Liked by 1 person

  4. By Hook Or By Book ~ Book Reviews, News, & Other Stuff

    I’m so sorry Pete for what your country is going through right now, and I’m not even going to pretend that I have an answer. Like Doug, I do reflect upon our own shameful history of locking up thousands of Japanese-Americans during WWII, while many of their fathers, sons, grandsons fought for this country. It’s a shaky line between being too PC and infringing on people’s rights. I do think that we’re all failing at keeping up with the technology that these terror groups are using to connect with one another. I don’t know how things are in Britain, but I know our “Watch List” has had more than a few stumbles. We’ve had people getting in (or back in) that shouldn’t be, but we’ve also had innocents targeted. Like I said, I just don’t have an answer.😞

    Liked by 1 person

    • beetleypete

      Thanks, Kim. It seems that the only answer would be to fight extremism with similar extremism, or unacceptable repression. I don’t want to go down that route, but would support a lot more restrictions on certain people. It is a offence to instigate hate crime by speech here, against religions, national groups, or genders. Yet it is ignored when that hate crime is perpetrated by radical Muslim clerics. The balance is all wrong.
      As my cousin commented below, these are people who throw gay men from tall buildings, and stone rape victims to death in some of their home countries. We should be more wary of the path that this country is taking.
      Best wishes, Pete.

      Liked by 1 person

  5. 2581john

    Hi Pete, terrible but predictable events in London last night. Like many, I watched from the safety of my couch as people ran in fear from pubs I have enjoyed and streets I use frequently. As expected, the media and politicians and police ask the same questions and make the same comments as they have for all the previous attacks. My own pet hate is the nonsense phrase ‘Radical Islam’. I agree with the old adage “Don’t judge a religion on its behaviour when it is weak, judge it on its behaviour when it is strong”. Where Islam can stone to death victims of rape, they do. Where they can throw gay men from rooftops, they do. Floggings? Yep, amputations, yep. Oppression of women, additional taxation for persons of other faiths? Banning non Muslims from holy cities? Yep. Islamic countries are free to choose a more liberal path but they often choose all of the above. These attacks are not the acts of a misguided few, but part of a sliding scale of an hideous religion.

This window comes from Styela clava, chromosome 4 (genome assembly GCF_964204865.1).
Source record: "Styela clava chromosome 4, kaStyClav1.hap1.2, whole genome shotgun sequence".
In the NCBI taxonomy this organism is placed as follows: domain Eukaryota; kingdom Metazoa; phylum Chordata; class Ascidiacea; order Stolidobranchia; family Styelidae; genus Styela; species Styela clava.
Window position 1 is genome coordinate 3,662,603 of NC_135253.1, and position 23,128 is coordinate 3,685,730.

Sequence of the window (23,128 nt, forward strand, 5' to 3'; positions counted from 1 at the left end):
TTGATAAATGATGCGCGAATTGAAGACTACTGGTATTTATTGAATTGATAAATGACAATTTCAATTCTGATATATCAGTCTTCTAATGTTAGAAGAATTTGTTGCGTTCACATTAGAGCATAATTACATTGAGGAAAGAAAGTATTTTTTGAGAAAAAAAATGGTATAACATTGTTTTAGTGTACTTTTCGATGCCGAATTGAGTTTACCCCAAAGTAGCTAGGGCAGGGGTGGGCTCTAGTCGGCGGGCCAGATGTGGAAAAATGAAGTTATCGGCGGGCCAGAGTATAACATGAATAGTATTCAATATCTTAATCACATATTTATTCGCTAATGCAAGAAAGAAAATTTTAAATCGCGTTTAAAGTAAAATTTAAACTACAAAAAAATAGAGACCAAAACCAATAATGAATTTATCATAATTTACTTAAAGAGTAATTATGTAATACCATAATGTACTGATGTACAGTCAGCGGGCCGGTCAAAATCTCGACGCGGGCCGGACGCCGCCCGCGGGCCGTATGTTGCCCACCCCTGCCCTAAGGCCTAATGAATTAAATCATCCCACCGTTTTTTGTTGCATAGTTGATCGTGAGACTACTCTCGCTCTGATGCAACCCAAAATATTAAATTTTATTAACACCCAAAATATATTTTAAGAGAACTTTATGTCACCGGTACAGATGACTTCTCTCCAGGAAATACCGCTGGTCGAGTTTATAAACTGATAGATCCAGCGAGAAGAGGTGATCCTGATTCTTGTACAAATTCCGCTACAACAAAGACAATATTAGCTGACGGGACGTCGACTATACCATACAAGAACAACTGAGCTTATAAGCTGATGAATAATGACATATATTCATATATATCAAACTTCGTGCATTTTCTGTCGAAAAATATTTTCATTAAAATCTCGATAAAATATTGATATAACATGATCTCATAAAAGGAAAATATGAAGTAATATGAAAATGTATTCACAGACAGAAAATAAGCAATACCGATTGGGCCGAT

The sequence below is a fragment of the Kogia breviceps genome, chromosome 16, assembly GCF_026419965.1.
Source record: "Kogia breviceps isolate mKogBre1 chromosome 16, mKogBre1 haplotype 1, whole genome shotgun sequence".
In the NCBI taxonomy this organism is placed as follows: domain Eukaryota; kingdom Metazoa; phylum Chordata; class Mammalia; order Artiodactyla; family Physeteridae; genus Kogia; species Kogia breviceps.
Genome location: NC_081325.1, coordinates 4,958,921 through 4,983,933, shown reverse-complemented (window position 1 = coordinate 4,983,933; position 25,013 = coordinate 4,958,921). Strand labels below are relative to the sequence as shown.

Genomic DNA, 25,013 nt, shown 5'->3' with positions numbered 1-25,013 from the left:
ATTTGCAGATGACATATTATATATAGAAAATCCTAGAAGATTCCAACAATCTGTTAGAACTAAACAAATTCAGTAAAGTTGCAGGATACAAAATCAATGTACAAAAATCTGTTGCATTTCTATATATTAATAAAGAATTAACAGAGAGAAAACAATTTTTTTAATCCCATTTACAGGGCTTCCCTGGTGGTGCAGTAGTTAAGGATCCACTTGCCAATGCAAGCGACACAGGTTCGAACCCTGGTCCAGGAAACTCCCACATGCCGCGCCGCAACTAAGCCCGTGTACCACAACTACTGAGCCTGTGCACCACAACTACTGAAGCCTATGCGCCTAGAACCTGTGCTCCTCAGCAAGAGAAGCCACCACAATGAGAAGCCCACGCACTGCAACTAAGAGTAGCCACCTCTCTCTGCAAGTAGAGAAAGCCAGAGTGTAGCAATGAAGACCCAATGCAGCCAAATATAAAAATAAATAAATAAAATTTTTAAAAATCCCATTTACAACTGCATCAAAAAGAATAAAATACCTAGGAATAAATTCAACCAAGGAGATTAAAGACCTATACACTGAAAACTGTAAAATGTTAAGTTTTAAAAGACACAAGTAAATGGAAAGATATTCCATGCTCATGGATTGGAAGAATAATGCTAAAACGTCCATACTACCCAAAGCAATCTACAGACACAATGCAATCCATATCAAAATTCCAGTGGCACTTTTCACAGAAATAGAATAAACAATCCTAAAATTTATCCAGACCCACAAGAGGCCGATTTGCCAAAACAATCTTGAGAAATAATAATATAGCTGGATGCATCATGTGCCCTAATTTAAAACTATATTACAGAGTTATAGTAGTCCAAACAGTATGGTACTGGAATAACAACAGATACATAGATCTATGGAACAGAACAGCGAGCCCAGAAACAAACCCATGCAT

Liked by 1 person

    • beetleypete

      Thanks for your thoughts, Keith. Nicely outlined indeed. We can only hope that such practices never become the norm in this country.
      Take care, and love to all. Pete. x

      Like

      • 2581john

        Further to my first comment Pete, I would say that the correct response (by Gov’t)) to this will be almost impossible to deliver. Much has been made on social media about the reintroduction of internment. This clearly didn’t work the first time and won’t work now. Abu Graib very quickly became a place where various Islamic terrorists could network and plan for the future.
        Stop and search has already been greatly reduced as the British public felt that it was being greatly overused/misused and in some areas campaigned hard to get it stopped. S 44 Terrorism Act 2000 was repealed thus preventing the ‘immediate’ use of search powers and its replacement, which requires much higher level of authorization, has almost been forgotten as a tool. Schedule 7 of the act can allow you to be detained for up to 9 hours on entering and airport. I doubt that will be popular with anyone if it happened to them.
        Legislating against the ‘internet’ is often mentioned but seems to be impossible to enforce due to its global complexity. Alas, low rent ideas in response to low level attacks seems most likely: more bollards, vehicle barriers, more CCTV, more armed police etc. Finding enough police willing to carry guns will be easy. Finding enough police willing to engage with ‘hard to reach’ communities will be much less so. The winning of hearts and minds with the British sense of reasonableness and tolerance is far harder to achieve.
        My worry is that huge areas of our cities will start to look like Israel and when that happens, the terrorist will have effected a cultural change that will be hard to reverse. K